[9:36] Indeed, the number of the months with God is twelve months in God’s law the day He created the heavens and the earth; four of them are sacred. That is the right religion; so do not wrong yourselves in them, and fight the idol worshippers all together as they fight you all together. And know that God is with the righteous.
[9:37] Indeed, the postponing (of the sacred months) is an increase in disbelief, by which those who disbelieve are led astray. They make it lawful one year and make it unlawful another year to adjust the number, which God has made unlawful. Thus, making unlawful what Allah has made lawful is their evil works made fair seeming to them. And God does not guide the disbelieving people.
Four sacred months connected to Hajj
There are four sacred months in the Islamic calendar (9:36) but these sacred months are adjusted despite the warning in the Quran, which are Rajab, Dhu al-Qa`da, Dhu al-Hijjah, and Muharram (7th, 11th, 12th and 1st months) as claimed by the traditional Muslim scholars. But the evidences from the Quran indicate that the four sacred months are Dhu al-Hijjah, Muharram, Safar, & Rabi` I (12th, 1st, 2nd, 3rd months). The sacred months are continuous and Dhu al-Hijjah is the first of the four sacred months, which signals the time of Hajj while its name implies the connection with Hajj as well. There are 2 months in the Islamic calendar with the name Rabi`; the third month is Rabi` I and the fourth month is Rabi` II. Rabi` is derived from the root word Araba which means 4. Use of the word Rabi` (implying 4) for the fourth calendar month is understandable, but why the third month also has the word Rabi` in it, which clearly indicates that it is the fourth of the four sacred months beginning with Dhu al-Hijjah is the first of the four sacred months. Hence, the four sacred months are Dhu al-Hijjah, Muharram, Safar, & Rabi` I (12th, 1st, 2nd, 3rd months).
In addition, the sacred months are continuous (9:2) wherein fighting is sacrilege (2:217) with an exception of taking equivalent retaliation on the event of aggression and oppression by the enemies of God (2:194, 9:5) are also indirect evidences in the Quran that the four sacred months are Dhu al-Hijjah, Muharram, Safar, & Rabi` I (12th, 1st, 2nd, 3rd months):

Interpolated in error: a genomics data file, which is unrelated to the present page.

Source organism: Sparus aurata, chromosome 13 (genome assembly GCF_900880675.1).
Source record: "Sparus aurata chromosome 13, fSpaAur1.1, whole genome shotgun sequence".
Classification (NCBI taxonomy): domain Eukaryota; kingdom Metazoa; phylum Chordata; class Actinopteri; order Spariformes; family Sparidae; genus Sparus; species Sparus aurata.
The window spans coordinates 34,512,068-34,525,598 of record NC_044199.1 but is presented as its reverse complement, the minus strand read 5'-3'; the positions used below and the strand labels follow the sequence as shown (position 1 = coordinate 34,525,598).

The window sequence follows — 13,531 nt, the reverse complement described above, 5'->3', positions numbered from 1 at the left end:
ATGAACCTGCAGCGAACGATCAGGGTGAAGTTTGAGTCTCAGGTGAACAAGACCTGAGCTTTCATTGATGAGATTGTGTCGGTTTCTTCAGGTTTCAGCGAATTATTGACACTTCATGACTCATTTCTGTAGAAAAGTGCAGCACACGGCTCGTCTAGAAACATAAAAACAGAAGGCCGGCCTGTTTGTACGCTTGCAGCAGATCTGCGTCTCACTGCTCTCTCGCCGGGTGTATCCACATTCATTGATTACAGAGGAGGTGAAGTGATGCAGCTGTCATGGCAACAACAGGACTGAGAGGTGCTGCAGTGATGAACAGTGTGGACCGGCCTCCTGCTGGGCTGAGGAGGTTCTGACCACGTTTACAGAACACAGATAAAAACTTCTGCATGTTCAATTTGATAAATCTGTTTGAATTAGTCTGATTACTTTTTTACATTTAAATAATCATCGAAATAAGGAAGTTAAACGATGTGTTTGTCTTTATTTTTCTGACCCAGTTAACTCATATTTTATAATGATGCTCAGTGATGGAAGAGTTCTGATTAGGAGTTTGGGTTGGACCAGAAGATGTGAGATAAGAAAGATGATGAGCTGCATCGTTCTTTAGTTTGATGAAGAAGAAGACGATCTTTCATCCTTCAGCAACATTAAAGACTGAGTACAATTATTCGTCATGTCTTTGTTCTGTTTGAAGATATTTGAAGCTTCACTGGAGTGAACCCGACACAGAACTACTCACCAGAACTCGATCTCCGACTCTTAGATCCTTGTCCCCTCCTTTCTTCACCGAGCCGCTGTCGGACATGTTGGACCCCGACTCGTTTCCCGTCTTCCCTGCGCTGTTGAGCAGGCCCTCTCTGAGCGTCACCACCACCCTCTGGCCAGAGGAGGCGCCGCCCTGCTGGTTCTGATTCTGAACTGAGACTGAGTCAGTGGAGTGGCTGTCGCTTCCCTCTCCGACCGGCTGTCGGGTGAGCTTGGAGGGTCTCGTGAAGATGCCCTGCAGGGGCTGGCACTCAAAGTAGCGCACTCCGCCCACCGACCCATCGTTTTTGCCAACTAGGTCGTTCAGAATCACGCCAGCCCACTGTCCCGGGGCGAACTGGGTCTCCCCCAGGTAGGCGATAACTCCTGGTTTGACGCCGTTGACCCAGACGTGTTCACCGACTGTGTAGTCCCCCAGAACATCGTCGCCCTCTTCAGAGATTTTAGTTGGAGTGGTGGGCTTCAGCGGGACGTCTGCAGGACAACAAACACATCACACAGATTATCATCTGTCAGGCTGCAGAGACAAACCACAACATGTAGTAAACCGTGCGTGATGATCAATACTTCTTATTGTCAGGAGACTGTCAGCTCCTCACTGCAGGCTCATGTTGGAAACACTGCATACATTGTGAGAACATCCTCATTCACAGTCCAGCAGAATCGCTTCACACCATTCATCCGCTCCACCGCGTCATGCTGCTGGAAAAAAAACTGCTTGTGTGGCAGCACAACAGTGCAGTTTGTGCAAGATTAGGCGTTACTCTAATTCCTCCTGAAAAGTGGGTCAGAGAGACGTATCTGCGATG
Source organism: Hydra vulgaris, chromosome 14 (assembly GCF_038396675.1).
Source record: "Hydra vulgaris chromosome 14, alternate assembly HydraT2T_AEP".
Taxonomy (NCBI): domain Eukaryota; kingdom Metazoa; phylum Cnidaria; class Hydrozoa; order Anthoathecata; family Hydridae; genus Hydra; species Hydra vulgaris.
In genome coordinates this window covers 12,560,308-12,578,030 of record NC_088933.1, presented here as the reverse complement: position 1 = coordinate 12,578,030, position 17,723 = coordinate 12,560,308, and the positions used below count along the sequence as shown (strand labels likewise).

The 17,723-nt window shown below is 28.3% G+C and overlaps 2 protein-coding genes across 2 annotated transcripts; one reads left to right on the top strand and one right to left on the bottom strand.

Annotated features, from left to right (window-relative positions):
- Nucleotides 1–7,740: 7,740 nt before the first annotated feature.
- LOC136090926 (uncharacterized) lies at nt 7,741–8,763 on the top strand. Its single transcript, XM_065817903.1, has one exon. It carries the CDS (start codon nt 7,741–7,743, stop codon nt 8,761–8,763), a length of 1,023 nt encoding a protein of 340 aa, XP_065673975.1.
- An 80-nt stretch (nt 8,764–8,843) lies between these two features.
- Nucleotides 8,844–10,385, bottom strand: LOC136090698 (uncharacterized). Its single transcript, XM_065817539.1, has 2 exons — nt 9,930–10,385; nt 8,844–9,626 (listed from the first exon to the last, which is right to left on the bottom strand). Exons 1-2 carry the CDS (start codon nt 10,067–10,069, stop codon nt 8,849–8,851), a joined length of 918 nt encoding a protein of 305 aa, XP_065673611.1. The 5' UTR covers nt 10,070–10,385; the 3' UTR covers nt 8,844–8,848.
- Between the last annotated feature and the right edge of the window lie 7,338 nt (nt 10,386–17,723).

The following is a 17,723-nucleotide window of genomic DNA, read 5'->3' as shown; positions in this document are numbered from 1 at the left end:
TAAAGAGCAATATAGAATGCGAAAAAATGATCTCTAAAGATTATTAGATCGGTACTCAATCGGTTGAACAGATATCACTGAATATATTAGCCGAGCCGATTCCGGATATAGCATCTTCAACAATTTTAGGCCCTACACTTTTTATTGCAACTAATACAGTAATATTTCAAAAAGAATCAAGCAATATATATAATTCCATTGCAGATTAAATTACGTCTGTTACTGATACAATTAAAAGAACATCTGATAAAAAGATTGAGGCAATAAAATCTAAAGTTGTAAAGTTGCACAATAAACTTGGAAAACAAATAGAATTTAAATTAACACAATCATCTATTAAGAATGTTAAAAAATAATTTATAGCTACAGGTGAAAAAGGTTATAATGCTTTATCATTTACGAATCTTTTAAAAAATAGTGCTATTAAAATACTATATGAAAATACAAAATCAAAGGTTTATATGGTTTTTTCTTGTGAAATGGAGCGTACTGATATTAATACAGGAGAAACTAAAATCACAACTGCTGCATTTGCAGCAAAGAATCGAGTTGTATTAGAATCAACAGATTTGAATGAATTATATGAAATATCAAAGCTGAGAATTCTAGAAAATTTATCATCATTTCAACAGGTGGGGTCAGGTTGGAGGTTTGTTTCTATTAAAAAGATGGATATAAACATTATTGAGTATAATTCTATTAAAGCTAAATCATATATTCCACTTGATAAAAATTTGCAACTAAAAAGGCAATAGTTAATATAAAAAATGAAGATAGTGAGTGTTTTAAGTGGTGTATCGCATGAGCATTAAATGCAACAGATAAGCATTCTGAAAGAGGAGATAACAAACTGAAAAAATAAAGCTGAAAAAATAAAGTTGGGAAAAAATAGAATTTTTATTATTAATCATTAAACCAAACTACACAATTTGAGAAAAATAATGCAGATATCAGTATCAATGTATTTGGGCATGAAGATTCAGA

[9:2] Therefore, roam the earth freely for four months, and know that you cannot escape from God, and that God humiliates the disbelievers.
[2:217] They ask you about the sacred month whether there is fighting in it. Say: “Fighting is sacrilege in it, but repelling from the path of God and disbelieving in Him and the Sacred Masjid, and driving out its people is a greater sin with God while oppression is worse than killing.” And they will fight with you until they turn you away from your religion if they are able. And whoever among you turns away from his religion, then he dies while a disbeliever, then these has nullified their works in the worldly life and the Hereafter, and these are the people of the Fire, they will abide in it forever.
[2:194] During the Sacred Months, aggression may be met by an equivalent response. If they attack you, you may retaliate by inflicting an equitable retribution. You shall observe God and know that God is with the righteous.
[9:5] Therefore, when the sacred months are past, then you may kill the idol worshipers wherever you encounter them, seize and punish them, and resist every move they make. But if they repent and observe the Contact Prayers (Salat) and give the obligatory charity (Zakat), you shall let them go. God is Forgiving, Most Merciful.
The gematrical values of the letters in the names of the four sacred months and the verse connected with the commandment of observing Hajj in the specified months (2:197) confirm the four sacred months in the Islamic calendar as shown below:
If we add the gematrical values of the names of 4 months from the above table with the sura no. and its verse no. connected with the commandment of observing Hajj in the specified months, the total is a multiple of 19 => 7006130835 + 40820040 + 9080200 + 200210701630 + 2 + 197 = 207266732904 = 19x10908775416, which is an explicit proof of the four sacred months in the Islamic calendar.